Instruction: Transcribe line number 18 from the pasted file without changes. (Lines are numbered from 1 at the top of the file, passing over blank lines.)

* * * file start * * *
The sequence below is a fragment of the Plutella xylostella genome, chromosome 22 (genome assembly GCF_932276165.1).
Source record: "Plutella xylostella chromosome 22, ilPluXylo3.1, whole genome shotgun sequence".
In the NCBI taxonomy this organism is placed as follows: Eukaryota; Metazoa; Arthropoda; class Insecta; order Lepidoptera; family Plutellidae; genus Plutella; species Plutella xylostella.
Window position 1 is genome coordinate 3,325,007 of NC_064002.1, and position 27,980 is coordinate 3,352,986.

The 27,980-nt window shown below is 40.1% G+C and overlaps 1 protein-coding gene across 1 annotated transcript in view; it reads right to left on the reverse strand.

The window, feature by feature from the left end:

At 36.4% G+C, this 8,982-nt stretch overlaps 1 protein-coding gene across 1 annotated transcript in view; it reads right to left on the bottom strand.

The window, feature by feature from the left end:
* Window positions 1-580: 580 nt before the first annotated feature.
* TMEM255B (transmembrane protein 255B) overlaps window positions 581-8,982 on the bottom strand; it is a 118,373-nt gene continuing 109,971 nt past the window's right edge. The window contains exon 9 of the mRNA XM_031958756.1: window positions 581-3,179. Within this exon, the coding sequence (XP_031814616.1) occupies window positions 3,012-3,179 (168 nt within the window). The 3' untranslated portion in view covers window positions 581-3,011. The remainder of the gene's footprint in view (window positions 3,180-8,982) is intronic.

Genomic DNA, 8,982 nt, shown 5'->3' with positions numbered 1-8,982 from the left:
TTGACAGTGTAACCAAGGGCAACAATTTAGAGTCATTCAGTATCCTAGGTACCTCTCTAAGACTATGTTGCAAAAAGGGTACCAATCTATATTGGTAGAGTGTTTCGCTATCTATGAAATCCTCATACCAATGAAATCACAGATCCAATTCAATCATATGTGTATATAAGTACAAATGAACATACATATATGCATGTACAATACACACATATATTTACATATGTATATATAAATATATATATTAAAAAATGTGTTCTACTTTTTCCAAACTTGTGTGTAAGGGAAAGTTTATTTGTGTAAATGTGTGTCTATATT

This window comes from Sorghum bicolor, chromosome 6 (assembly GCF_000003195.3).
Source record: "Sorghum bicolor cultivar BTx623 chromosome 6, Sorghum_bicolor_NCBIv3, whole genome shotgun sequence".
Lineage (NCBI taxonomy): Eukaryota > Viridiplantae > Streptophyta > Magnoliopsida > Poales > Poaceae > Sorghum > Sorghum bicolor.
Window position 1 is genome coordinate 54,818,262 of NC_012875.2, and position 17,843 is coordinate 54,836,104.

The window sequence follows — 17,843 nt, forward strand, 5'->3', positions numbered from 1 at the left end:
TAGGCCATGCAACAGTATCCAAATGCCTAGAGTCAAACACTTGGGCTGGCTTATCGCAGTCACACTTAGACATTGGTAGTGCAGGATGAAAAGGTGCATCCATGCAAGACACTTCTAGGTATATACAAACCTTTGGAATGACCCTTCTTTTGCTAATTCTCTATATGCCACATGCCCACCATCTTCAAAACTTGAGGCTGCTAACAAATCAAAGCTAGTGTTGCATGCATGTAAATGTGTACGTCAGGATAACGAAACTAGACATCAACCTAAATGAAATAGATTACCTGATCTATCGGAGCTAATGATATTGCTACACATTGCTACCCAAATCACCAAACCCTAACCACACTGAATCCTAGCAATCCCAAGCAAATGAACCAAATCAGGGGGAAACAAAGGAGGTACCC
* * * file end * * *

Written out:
TAGGCCATGCAACAGTATCCAAATGCCTAGAGTCAAACACTTGGGCTGGCTTATCGCAGTCACACTTAGACATTGGTAGTGCAGGATGAAAAGGTGCATCCATGCAAGACACTTCTAGGTATATACAAACCTTTGGAATGACCCTTCTTTTGCTAATTCTCTATATGCCACATGCCCACCATCTTCAAAACTTGAGGCTGCTAACAAATCAAAGCTAGTGTTGCATGCATGTAAATGTGTACGTCAGGATAACGAAACTAGACATCAACCTAAATGAAATAGATTACCTGATCTATCGGAGCTAATGATATTGCTACACATTGCTACCCAAATCACCAAACCCTAACCACACTGAATCCTAGCAATCCCAAGCAAATGAACCAAATCAGGGGGAAACAAAGGAGGTACCC